July 31, 2013

Portland faces dilemma in Planned Parenthood clinic decision

The city juggles the rights of abortion protesters and patients in considering a buffer zone at Planned Parenthood.

By Kelley Bouchard kbouchard@pressherald.com
Staff Writer

PORTLAND – Planned Parenthood's request for a buffer zone to shield patients from anti-abortion protesters has pushed city officials to weigh the dueling rights of citizens to speak freely and to access health care.

Today's poll: Clinic buffer zone

Do you think Portland should pass an ordinance to establish a "patient safety zone" in front of Planned Parenthood's downtown clinic?

Yes

No

View Results

click image to enlarge

Portland police chief Michael Sauschuck and neighborhood prosecutor Trish McAllister address Portland's Public Safety, Health & Human Services Committee at City Hall on Tuesday, July 30, 2013 about protests outside the city's Planned Parenthood clinic.

John Patriquin / Staff Photographer

click image to enlarge

John Greenwood, R.N. from Kennebunk, Elizabeth Marcuse and Julia Springer, both from Cape Elizabeth were among the large crowd to attend Tuesday's meeting in support of a buffer zone to protect the clinic's patients.

John Patriquin / Staff Photographer

More than 120 supporters of Planned Parenthood packed a meeting Tuesday evening at City Hall as a City Council committee considered possible steps to passing an ordinance that would establish a "patient safety zone" in front of the clinic at 443 Congress St.

Each Friday morning for more than a year, 10 to 25 protesters have harassed and intimidated patients as they have entered and left the clinic, said city and Planned Parenthood officials. More recently, the protests have expanded to Saturday mornings.

"I can't even begin to imagine how it might feel," said Councilor Cheryl Leeman. "It has to be absolutely frightening."

The protesters have broken no laws and have responded to police oversight, so no one has been arrested, Police Chief Michael Sauschuck told the council's Public Safety, Health and Human Services Committee.

But Sauschuck and other officials described protesters holding pictures of aborted fetuses, yelling biblical threats of damnation, photographing and videotaping patients as they arrive and leave, and following people down the sidewalk offering pamphlets, all in the public right of way.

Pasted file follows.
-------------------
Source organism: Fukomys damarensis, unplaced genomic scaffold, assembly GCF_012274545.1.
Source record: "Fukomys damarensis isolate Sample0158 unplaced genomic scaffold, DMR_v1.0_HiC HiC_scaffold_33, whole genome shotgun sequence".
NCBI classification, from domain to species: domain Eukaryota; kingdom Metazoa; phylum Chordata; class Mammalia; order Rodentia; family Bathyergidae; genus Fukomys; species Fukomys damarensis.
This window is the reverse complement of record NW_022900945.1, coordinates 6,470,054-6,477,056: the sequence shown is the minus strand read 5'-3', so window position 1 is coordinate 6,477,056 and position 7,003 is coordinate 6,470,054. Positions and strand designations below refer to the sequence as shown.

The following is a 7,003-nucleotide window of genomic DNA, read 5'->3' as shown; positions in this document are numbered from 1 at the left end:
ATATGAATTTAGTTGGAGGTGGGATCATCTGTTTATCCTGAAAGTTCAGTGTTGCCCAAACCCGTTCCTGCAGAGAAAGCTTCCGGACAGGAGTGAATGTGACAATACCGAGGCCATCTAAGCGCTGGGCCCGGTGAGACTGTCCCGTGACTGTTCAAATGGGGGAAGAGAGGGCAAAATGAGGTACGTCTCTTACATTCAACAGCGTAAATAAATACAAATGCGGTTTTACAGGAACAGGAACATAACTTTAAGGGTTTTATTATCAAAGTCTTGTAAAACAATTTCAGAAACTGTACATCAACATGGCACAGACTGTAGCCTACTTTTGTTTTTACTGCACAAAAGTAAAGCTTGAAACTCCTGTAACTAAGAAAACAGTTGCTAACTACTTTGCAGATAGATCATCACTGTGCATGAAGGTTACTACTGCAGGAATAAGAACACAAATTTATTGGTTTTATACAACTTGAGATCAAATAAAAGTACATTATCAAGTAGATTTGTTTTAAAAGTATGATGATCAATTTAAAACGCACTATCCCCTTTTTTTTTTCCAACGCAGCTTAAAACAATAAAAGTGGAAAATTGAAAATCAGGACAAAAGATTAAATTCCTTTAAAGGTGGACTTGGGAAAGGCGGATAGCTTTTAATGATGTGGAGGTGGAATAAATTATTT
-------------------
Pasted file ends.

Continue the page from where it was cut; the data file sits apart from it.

Among 161 Planned Parenthood patients who have been surveyed since November, 110 said they felt intimidated or harassed by the protesters, 150 said the protesters made them feel uncomfortable, and 158 said they would support a 35-foot buffer.

Councilor John Coyne compared the protesters to schoolyard bullies.

"(Patients) shouldn't be subjected to whatever's going on there," Coyne said. "I understand that people have a right to protest (and) maybe all the things that go on there I'm not supportive of." But patients have a right to access health care, he said.

Councilor Jill Duson said she first obtained birth control at a Planned Parenthood clinic when she was 17 and has worked for the organization in the past. But she's a lawyer with a "passion" for the Constitution and the First Amendment, she said.

"I come to this very, very conflicted," Duson said, noting that patients shouldn't have to "run a gauntlet" of protesters to see a doctor or nurse.

The protesters' goal is to intimidate, she said, and the city may infringe on their free speech rights "if we push them so far away that they have no impact."

The U.S. Supreme Court agreed last month to hear an appeal of a similar law passed in Massachusetts in 2007 to create 35-foot buffer zones around the entrances and driveways to reproductive health clinics.

The high court has upheld three similar laws in other states, dating back to 1995, but there's no telling how the current justices will rule, said Trish McAllister, the city's neighborhood prosecutor.

A decision on Massachusetts' law could take as long as two years, she said.

In the meantime, similar laws across the country are in the spotlight, McAllister said, and if Portland approved a buffer ordinance, it likely would be challenged in court and be subject to a temporary restraining order.

Councilor Edward Suslovic, the committee chairman, asked for additional information, including potential impacts of a buffer zone on other health care facilities and options for the city's response if a buffer zone is approved and then challenged in court.

(Continued on page 2)

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Today's poll: Clinic buffer zone

Do you think Portland should pass an ordinance to establish a "patient safety zone" in front of Planned Parenthood's downtown clinic?

Yes

No

View Results